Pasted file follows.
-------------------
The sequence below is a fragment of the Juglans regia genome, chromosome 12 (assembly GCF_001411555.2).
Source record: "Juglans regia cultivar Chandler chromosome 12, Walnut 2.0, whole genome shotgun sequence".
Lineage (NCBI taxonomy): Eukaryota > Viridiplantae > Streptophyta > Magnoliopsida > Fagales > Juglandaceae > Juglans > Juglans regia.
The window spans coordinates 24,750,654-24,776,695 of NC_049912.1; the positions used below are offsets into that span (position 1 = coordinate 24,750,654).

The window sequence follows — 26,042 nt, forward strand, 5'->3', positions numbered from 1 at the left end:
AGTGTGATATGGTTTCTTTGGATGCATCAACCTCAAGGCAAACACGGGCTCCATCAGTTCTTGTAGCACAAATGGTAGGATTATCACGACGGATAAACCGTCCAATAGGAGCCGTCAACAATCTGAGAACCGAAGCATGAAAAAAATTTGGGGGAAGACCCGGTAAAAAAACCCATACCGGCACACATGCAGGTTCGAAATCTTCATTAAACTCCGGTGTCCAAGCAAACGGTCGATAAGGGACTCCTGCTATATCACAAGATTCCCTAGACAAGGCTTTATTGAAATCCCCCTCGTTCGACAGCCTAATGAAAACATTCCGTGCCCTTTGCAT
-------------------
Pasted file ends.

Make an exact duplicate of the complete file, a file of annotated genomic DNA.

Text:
The sequence below is a fragment of the Juglans regia genome, chromosome 12 (assembly GCF_001411555.2).
Source record: "Juglans regia cultivar Chandler chromosome 12, Walnut 2.0, whole genome shotgun sequence".
Lineage (NCBI taxonomy): Eukaryota > Viridiplantae > Streptophyta > Magnoliopsida > Fagales > Juglandaceae > Juglans > Juglans regia.
The window spans coordinates 24,750,654-24,776,695 of NC_049912.1; the positions used below are offsets into that span (position 1 = coordinate 24,750,654).

The window sequence follows — 26,042 nt, forward strand, 5'->3', positions numbered from 1 at the left end:
AGTGTGATATGGTTTCTTTGGATGCATCAACCTCAAGGCAAACACGGGCTCCATCAGTTCTTGTAGCACAAATGGTAGGATTATCACGACGGATAAACCGTCCAATAGGAGCCGTCAACAATCTGAGAACCGAAGCATGAAAAAAATTTGGGGGAAGACCCGGTAAAAAAACCCATACCGGCACACATGCAGGTTCGAAATCTTCATTAAACTCCGGTGTCCAAGCAAACGGTCGATAAGGGACTCCTGCTATATCACAAGATTCCCTAGACAAGGCTTTATTGAAATCCCCCTCGTTCGACAGCCTAATGAAAACATTCCGTGCCCTTTGCAT